Drug Prevention Through Community Engagement

File picture of the Piikani Nation. Photo by Robin Lee Twigg.
By Robin Lee Twigg

After 4 years the Piikani Nation detachment commander, Ray Starzynski wants to reach out to community members to provide an update on drug enforcement within Piikani.
He adds that the community must work together to effectively address the issue facing Piikani and so many other communities across Canada.
“Since arriving I have made drug enforcement a priority for our detachment,” He said.
Between January 2014 and December 2017 Piikani Nation RCMP have completed and laid charges on over 82 drug-related investigations.
This includes 11 charges related to drug trafficking.
These numbers are more than double the 4 previous years. “Our success in dealing with drugs is a direct result of community engagement and support from Piikani members who want to keep drugs out of our community and away from our children,” Starzynski said.
According to Starzynski Piikani is no different than any other community across Canada.
Adding that drug issues are happening in other First Nation, settlement, town or cities across the country.
However one of the ways Piikani is different, which he believes is our strength relates to the size of our nation and the relations and knowledge each member has about their neighbours, family and friends.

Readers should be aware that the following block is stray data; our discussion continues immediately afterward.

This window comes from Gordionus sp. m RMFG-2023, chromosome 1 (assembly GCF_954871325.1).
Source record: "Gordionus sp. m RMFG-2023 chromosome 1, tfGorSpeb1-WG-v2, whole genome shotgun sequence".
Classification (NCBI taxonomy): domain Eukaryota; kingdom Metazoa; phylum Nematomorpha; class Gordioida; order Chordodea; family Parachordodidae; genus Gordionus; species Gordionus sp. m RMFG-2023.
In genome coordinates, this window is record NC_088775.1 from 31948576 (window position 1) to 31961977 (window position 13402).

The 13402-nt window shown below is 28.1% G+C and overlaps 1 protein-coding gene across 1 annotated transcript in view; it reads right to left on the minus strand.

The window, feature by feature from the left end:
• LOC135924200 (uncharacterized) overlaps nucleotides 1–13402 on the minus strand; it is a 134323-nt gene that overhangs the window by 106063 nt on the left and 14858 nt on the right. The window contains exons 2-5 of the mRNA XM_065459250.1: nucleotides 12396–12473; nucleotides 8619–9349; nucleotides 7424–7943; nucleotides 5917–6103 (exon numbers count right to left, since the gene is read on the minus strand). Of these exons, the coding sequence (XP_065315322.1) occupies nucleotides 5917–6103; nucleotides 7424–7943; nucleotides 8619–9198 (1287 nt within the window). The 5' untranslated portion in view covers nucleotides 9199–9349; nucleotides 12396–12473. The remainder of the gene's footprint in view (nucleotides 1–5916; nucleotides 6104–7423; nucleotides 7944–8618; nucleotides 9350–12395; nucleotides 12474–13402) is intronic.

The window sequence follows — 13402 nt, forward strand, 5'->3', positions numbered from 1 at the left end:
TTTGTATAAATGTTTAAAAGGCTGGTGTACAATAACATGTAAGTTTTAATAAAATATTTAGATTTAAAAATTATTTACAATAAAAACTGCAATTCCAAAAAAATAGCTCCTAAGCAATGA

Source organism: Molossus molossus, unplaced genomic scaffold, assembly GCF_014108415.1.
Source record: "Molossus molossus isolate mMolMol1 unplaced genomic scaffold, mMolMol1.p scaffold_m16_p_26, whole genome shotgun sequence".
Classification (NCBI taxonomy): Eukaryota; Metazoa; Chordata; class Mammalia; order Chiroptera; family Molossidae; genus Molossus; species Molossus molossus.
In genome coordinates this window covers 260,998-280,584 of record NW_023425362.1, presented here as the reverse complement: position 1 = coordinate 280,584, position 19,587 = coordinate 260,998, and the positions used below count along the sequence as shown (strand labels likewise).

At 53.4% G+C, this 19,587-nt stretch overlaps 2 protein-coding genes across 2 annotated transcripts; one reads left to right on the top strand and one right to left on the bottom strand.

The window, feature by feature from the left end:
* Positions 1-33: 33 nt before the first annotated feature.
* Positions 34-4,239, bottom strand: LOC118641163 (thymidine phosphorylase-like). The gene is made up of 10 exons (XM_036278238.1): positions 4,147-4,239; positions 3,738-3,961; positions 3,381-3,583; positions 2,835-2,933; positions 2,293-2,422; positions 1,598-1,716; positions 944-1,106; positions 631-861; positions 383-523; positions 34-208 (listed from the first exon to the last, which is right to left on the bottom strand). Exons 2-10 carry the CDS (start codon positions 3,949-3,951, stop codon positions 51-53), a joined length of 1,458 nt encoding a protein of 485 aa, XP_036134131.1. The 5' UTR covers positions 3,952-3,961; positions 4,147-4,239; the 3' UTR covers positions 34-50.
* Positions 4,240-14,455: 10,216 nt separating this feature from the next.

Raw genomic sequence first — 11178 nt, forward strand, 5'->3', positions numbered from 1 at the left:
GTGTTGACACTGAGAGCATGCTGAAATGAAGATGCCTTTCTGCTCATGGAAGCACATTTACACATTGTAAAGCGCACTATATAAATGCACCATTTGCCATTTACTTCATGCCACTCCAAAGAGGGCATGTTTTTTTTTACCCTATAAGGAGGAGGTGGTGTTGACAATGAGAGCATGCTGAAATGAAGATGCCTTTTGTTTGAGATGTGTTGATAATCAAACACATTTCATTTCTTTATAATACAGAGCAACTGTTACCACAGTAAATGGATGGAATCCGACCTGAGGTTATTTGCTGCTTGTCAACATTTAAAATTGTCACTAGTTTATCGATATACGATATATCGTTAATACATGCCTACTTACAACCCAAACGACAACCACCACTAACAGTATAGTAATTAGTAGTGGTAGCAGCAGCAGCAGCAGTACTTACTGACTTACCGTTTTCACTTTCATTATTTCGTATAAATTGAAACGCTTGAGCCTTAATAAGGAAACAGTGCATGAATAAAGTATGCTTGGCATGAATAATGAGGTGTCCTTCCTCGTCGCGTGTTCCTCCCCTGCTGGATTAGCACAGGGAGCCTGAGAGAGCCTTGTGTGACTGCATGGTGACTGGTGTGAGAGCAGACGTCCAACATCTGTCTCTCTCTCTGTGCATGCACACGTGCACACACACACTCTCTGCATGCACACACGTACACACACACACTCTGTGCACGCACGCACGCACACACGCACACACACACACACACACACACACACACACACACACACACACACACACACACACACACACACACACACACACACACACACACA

“We know there are homes struggling with substance abuse, we know the people actively seeking drugs to satisfy their addiction,” he said.
“We know the houses that are opening their doors allowing dealers to sell this poison in our community to our nations members,” he added.
He goes on to say that drugs have reached a crisis point in many communities and are destroying families and homes.
The RCMP have to work within the rules of law and “search warrants are not easily obtained or granted, which makes it challenging.”
“Community members often ask ‘How come you don’t kick their door, you know their selling drugs?’” Starzynski said.
“We want to complete search warrants and charge those involved but we can only do this with your help,” he said.
Some of the ways the community can become involved are to call in any and all incidents you witness involving drugs to the RCMP as it is happening or as soon as possible.
Make sure to include dates, times, locations and persons involved.
Starzynski also said the Piikani Nation RCMP are only a small piece of the puzzle when we look at removing drugs from our community.
“Keeping drugs out of our community takes a collaborative approach by all community members, elders, youth, various departments, leadership and the RCMP,” He said.
If anyone would like to speak with Starzynksi regarding the above or to provide information relating to drugs in our community I can be reached at the Piikani RCMP office (403)965-2001.

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